If a court takes into consideration professional goodwill as a marital asset and thus effectuates a division of property for that asset then the court must take note of this distribution when considering alimony. If an alimony determination is dependent on future earning capacity and the non-employee spouse has already received property for this contribution in terms of marital property then that spouse could be double dipping if he or she is to receive alimony for this same future earning capacity. From my experience, in Nevada, courts are more likely to effectuate an alimony award rather than a property set off for professional goodwill. This reasoning makes sense so as to avoid double dipping while it also allows for future modifications in the event that future earnings turn out to be different than anticipated. For more information on division of goodwill as a marital asset please see my blog on that subject which can be found on our website.

Arguments have been made that potential future tax consequences should be figured into present valuations. The argument is essentially that if and when property is eventually sold there will be a tax consequence and thus the court should factor that future consequence into the present value of the asset. Most courts have been reluctant to do so. Most courts are only likely to consider such tax consequences when such taxable event has already occurred as a result of the divorce or equitable division of property or it is otherwise certain to occur within a predictable timeframe so that the exact tax consequence can be predicted. Without the current or imminent tax consequence courts typically conclude that to factor such consequence into the calculation requires too much speculation.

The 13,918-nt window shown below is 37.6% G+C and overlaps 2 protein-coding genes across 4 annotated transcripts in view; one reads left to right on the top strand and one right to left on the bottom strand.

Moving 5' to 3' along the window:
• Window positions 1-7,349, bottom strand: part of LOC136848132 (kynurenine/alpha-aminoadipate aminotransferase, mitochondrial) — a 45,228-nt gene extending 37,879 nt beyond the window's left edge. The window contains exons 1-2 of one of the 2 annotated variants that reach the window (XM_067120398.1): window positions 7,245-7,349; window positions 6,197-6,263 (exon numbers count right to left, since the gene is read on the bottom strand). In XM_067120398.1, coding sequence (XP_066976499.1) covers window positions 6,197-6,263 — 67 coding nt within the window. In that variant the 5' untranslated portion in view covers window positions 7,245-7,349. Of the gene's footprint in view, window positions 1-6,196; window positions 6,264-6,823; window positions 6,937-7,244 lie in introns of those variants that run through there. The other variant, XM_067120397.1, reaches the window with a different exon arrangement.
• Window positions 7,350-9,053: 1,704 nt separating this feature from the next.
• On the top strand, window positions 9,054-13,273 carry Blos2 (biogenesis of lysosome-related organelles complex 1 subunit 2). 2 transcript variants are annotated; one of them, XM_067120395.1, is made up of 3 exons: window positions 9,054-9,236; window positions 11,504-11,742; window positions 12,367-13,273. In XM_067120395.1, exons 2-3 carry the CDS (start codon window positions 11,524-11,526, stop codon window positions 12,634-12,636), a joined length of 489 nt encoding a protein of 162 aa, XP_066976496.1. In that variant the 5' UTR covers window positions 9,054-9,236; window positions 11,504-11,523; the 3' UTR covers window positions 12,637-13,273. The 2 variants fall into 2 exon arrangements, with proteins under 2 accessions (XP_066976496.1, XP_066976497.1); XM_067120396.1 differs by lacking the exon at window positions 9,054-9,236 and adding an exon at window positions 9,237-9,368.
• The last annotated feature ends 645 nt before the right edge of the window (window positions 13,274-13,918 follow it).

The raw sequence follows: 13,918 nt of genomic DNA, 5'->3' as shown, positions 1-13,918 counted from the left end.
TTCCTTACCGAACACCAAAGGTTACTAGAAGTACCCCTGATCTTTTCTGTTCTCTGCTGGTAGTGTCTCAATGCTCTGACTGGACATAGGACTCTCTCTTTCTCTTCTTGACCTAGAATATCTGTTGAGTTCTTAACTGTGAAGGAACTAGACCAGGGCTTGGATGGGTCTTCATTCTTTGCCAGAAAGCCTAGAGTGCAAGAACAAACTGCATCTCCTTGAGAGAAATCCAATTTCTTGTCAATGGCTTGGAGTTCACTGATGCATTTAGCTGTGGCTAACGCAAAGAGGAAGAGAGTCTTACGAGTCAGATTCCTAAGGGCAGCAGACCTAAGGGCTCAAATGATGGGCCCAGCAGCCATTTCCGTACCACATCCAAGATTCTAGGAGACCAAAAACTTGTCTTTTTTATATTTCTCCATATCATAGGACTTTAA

Categories: Family Law